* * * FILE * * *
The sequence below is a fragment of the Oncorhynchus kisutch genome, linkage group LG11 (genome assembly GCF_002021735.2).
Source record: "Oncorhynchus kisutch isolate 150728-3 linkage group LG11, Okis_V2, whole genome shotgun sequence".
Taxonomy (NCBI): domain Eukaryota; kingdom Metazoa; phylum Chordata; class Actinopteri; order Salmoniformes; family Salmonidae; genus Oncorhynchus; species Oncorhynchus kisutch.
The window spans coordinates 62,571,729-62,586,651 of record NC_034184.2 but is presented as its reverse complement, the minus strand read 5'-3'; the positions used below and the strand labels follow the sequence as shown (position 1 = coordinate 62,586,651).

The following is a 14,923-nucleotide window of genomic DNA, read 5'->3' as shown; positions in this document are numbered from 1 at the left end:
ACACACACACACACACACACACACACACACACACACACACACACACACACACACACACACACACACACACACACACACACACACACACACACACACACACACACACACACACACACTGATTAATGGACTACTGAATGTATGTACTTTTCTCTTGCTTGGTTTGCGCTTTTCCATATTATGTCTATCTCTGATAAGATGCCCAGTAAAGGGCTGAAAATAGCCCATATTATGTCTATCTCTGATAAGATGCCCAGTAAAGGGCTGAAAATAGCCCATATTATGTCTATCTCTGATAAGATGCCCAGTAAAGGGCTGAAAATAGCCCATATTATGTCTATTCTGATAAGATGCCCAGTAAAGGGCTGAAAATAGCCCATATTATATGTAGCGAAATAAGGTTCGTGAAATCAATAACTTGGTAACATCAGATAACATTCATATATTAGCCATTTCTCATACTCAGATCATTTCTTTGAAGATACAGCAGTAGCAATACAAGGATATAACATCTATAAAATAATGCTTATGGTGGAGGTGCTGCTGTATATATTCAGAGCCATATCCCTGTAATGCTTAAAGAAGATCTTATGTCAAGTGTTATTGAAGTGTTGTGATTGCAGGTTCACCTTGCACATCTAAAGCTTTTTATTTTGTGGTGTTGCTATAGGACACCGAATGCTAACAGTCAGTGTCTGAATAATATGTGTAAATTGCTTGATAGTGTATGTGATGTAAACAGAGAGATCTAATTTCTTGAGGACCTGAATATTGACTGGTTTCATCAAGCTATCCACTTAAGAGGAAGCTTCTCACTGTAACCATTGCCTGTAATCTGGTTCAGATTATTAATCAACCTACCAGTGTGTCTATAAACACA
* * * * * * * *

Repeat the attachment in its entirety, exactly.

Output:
The sequence below is a fragment of the Oncorhynchus kisutch genome, linkage group LG11 (genome assembly GCF_002021735.2).
Source record: "Oncorhynchus kisutch isolate 150728-3 linkage group LG11, Okis_V2, whole genome shotgun sequence".
Taxonomy (NCBI): domain Eukaryota; kingdom Metazoa; phylum Chordata; class Actinopteri; order Salmoniformes; family Salmonidae; genus Oncorhynchus; species Oncorhynchus kisutch.
The window spans coordinates 62,571,729-62,586,651 of record NC_034184.2 but is presented as its reverse complement, the minus strand read 5'-3'; the positions used below and the strand labels follow the sequence as shown (position 1 = coordinate 62,586,651).

The following is a 14,923-nucleotide window of genomic DNA, read 5'->3' as shown; positions in this document are numbered from 1 at the left end:
ACACACACACACACACACACACACACACACACACACACACACACACACACACACACACACACACACACACACACACACACACACACACACACACACACACACACACACACACACACTGATTAATGGACTACTGAATGTATGTACTTTTCTCTTGCTTGGTTTGCGCTTTTCCATATTATGTCTATCTCTGATAAGATGCCCAGTAAAGGGCTGAAAATAGCCCATATTATGTCTATCTCTGATAAGATGCCCAGTAAAGGGCTGAAAATAGCCCATATTATGTCTATCTCTGATAAGATGCCCAGTAAAGGGCTGAAAATAGCCCATATTATGTCTATTCTGATAAGATGCCCAGTAAAGGGCTGAAAATAGCCCATATTATATGTAGCGAAATAAGGTTCGTGAAATCAATAACTTGGTAACATCAGATAACATTCATATATTAGCCATTTCTCATACTCAGATCATTTCTTTGAAGATACAGCAGTAGCAATACAAGGATATAACATCTATAAAATAATGCTTATGGTGGAGGTGCTGCTGTATATATTCAGAGCCATATCCCTGTAATGCTTAAAGAAGATCTTATGTCAAGTGTTATTGAAGTGTTGTGATTGCAGGTTCACCTTGCACATCTAAAGCTTTTTATTTTGTGGTGTTGCTATAGGACACCGAATGCTAACAGTCAGTGTCTGAATAATATGTGTAAATTGCTTGATAGTGTATGTGATGTAAACAGAGAGATCTAATTTCTTGAGGACCTGAATATTGACTGGTTTCATCAAGCTATCCACTTAAGAGGAAGCTTCTCACTGTAACCATTGCCTGTAATCTGGTTCAGATTATTAATCAACCTACCAGTGTGTCTATAAACACA